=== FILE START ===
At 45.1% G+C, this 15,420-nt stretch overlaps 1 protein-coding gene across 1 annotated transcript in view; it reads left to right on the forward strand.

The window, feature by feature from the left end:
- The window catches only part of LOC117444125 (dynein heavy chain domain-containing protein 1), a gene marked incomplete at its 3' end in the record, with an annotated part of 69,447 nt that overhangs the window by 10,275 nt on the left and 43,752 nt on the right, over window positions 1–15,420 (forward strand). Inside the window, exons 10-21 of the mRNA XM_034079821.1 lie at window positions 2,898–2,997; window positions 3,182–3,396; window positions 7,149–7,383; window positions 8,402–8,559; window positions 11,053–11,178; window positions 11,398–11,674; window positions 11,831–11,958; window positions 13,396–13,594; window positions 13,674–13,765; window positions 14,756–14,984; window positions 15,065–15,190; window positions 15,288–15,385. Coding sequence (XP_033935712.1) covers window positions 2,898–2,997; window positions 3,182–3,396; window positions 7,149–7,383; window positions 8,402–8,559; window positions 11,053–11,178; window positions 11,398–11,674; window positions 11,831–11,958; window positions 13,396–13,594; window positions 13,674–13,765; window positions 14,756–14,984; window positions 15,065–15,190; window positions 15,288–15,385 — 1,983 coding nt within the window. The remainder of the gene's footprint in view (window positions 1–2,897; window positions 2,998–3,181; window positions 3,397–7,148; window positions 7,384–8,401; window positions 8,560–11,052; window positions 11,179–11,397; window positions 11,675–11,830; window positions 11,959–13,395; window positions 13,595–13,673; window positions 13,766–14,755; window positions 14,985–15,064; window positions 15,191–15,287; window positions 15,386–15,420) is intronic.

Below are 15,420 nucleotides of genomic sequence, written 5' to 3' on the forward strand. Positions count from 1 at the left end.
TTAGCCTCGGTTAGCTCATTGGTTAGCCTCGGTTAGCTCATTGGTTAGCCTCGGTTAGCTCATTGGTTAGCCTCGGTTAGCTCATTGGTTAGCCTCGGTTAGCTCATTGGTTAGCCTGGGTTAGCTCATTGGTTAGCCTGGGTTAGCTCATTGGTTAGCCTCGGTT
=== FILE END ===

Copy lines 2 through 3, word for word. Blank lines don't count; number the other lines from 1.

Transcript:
The window, feature by feature from the left end:
- The window catches only part of LOC117444125 (dynein heavy chain domain-containing protein 1), a gene marked incomplete at its 3' end in the record, with an annotated part of 69,447 nt that overhangs the window by 10,275 nt on the left and 43,752 nt on the right, over window positions 1–15,420 (forward strand). Inside the window, exons 10-21 of the mRNA XM_034079821.1 lie at window positions 2,898–2,997; window positions 3,182–3,396; window positions 7,149–7,383; window positions 8,402–8,559; window positions 11,053–11,178; window positions 11,398–11,674; window positions 11,831–11,958; window positions 13,396–13,594; window positions 13,674–13,765; window positions 14,756–14,984; window positions 15,065–15,190; window positions 15,288–15,385. Coding sequence (XP_033935712.1) covers window positions 2,898–2,997; window positions 3,182–3,396; window positions 7,149–7,383; window positions 8,402–8,559; window positions 11,053–11,178; window positions 11,398–11,674; window positions 11,831–11,958; window positions 13,396–13,594; window positions 13,674–13,765; window positions 14,756–14,984; window positions 15,065–15,190; window positions 15,288–15,385 — 1,983 coding nt within the window. The remainder of the gene's footprint in view (window positions 1–2,897; window positions 2,998–3,181; window positions 3,397–7,148; window positions 7,384–8,401; window positions 8,560–11,052; window positions 11,179–11,397; window positions 11,675–11,830; window positions 11,959–13,395; window positions 13,595–13,673; window positions 13,766–14,755; window positions 14,985–15,064; window positions 15,191–15,287; window positions 15,386–15,420) is intronic.